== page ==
FCRN member Dr. Adrian Muller co-authored a meta-analysis published in the journal Proceedings of the National Academy of Sciences of the United States of America (PNAS). The authors looked at datasets from 74 studies from pairwise comparisons of organic vs. nonorganic farming systems to identify differences in soil organic carbon (SOC).
Organic Agriculture For Sustainable Livelihoods, edited by Niels Halberg and Adrian Muller, provides an analysis and assessment of the potential of organic agriculture for rural development and the improvement of livelihoods.
Compassion in World Farming recently published a report entitled Nutritional Benefits Of Higher Welfare Animal Products, which compiled data from 76 studies based on the topic. A literature review was conducted in order to examine the evidence for a range of nutritional benefits of higher-welfare animal products.
This is another, inevitably contested, study concluding that organic foods are not safer or healthier than conventional alternatives:
Smith-Spangler C, L Brandeau M L, Hunter G E, Bavinger JC, Pearson M, Eschbach P J, Sundaram V, Shirmer P, Stave C, Olkin I and Bravata D M (2012). Are Organic Foods Safer or Healthier Than Conventional Alternatives?: A Systematic Review, Ann Intern Med. 4;157(5):348-366
Abstract as follows
The Prince of Wales’s Charitable Foundation (PCF) has announced initial funding of £200,000 for a pioneering new project to help British farmers improve their productivity in an environmentally responsible way. The Duchy Originals Future Farming Programme will be delivered by the Soil Association, in partnership with Duchy Originals from Waitrose, The Prince of Wales’s organic food business.
In the mailing on 15 May 2012 we highlighted this paper by Seufert et al, published in Nature, which compared yields in organic and conventional farm systems. The study elicited a great deal of media comment and in response the study’s authors have written this interesting piece which you can read here.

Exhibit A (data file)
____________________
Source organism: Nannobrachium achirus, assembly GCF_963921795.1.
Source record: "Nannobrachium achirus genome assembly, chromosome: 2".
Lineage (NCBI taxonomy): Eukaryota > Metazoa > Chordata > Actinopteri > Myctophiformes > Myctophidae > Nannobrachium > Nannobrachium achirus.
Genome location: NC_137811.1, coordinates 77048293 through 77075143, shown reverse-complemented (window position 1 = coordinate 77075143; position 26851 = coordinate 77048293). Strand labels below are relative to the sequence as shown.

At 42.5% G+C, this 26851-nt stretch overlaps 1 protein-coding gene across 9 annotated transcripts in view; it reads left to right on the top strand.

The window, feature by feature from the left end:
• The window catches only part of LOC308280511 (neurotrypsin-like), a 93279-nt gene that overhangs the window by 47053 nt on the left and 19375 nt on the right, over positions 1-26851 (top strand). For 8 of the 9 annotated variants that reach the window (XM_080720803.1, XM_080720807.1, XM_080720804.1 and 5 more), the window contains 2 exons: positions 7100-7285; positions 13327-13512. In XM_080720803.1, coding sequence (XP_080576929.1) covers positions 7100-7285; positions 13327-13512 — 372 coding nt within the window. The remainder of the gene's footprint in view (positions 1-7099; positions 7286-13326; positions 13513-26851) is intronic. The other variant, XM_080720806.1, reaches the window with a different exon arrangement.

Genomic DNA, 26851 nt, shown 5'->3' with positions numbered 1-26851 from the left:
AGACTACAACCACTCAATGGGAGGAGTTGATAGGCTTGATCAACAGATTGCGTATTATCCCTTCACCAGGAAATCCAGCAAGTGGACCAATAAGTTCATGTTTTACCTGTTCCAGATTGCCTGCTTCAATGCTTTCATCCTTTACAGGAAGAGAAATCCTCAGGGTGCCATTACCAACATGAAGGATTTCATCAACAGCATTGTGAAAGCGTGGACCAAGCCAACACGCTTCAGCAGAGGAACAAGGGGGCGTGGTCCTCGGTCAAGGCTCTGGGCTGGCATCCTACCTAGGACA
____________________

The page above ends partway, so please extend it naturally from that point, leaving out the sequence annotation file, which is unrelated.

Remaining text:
A report published by the National Trust entitled What’s your beef? Compares the cradle-to-farm-gate emissions of ten tenanted National Trust farms, selected as representing a cross section of different beef production systems, including 4 organic, 4 conventional but extensive, and 2 semi intensive farms.
Another article that looks at organic versus conventional yields. It compares yields in both developed and developing world contexts and argues a. the case for a more nuanced approach to considering yield variations and b. for less dogmatism in the debate on sustainable agriculture.
The Soil Association has published 'Just say N2O: From manufactured fertiliser to biologically-fixed nitrogen.' This report reviews the extent to which organic systems can meet the double challenge of reducing nitrogen losses and building stores of soil organic nitrogen so as to reduce dependency on manufactured nitrogen.
This meta-analysis finds that yields in organic systems are on average 80% that of conventional yields. This is an analysis at crop level but the researchers suggest that the yield gap could be higher at farm, regional or global level due to the dependence of organic farming on manure and on legumes for soil fertilisation, which in turn reduces yields at the overall system level.